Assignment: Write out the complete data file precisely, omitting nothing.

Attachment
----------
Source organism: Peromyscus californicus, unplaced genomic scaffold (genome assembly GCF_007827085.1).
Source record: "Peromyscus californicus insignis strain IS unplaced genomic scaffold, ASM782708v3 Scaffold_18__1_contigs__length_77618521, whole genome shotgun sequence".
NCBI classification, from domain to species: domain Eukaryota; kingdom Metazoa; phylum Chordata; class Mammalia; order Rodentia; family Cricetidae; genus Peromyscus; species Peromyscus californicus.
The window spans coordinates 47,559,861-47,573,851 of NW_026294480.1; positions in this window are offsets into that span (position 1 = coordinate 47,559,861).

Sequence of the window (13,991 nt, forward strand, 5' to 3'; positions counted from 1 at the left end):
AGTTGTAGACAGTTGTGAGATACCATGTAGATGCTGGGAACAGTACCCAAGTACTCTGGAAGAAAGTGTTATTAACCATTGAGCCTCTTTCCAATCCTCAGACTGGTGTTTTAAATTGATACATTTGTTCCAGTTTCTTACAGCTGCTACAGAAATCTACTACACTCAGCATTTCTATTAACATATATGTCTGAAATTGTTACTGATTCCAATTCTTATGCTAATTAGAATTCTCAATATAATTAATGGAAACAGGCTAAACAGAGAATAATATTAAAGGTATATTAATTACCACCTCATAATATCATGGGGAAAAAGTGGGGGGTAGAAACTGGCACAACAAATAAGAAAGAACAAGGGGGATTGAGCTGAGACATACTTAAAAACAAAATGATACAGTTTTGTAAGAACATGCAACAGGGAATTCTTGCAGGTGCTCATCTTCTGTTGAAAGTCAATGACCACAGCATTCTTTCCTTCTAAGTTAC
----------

Source organism: Peromyscus californicus, unplaced genomic scaffold (genome assembly GCF_007827085.1).
Source record: "Peromyscus californicus insignis strain IS unplaced genomic scaffold, ASM782708v3 Scaffold_18__1_contigs__length_77618521, whole genome shotgun sequence".
NCBI classification, from domain to species: domain Eukaryota; kingdom Metazoa; phylum Chordata; class Mammalia; order Rodentia; family Cricetidae; genus Peromyscus; species Peromyscus californicus.
The window spans coordinates 47,559,861-47,573,851 of NW_026294480.1; positions in this window are offsets into that span (position 1 = coordinate 47,559,861).

Sequence of the window (13,991 nt, forward strand, 5' to 3'; positions counted from 1 at the left end):
AGTTGTAGACAGTTGTGAGATACCATGTAGATGCTGGGAACAGTACCCAAGTACTCTGGAAGAAAGTGTTATTAACCATTGAGCCTCTTTCCAATCCTCAGACTGGTGTTTTAAATTGATACATTTGTTCCAGTTTCTTACAGCTGCTACAGAAATCTACTACACTCAGCATTTCTATTAACATATATGTCTGAAATTGTTACTGATTCCAATTCTTATGCTAATTAGAATTCTCAATATAATTAATGGAAACAGGCTAAACAGAGAATAATATTAAAGGTATATTAATTACCACCTCATAATATCATGGGGAAAAAGTGGGGGGTAGAAACTGGCACAACAAATAAGAAAGAACAAGGGGGATTGAGCTGAGACATACTTAAAAACAAAATGATACAGTTTTGTAAGAACATGCAACAGGGAATTCTTGCAGGTGCTCATCTTCTGTTGAAAGTCAATGACCACAGCATTCTTTCCTTCTAAGTTAC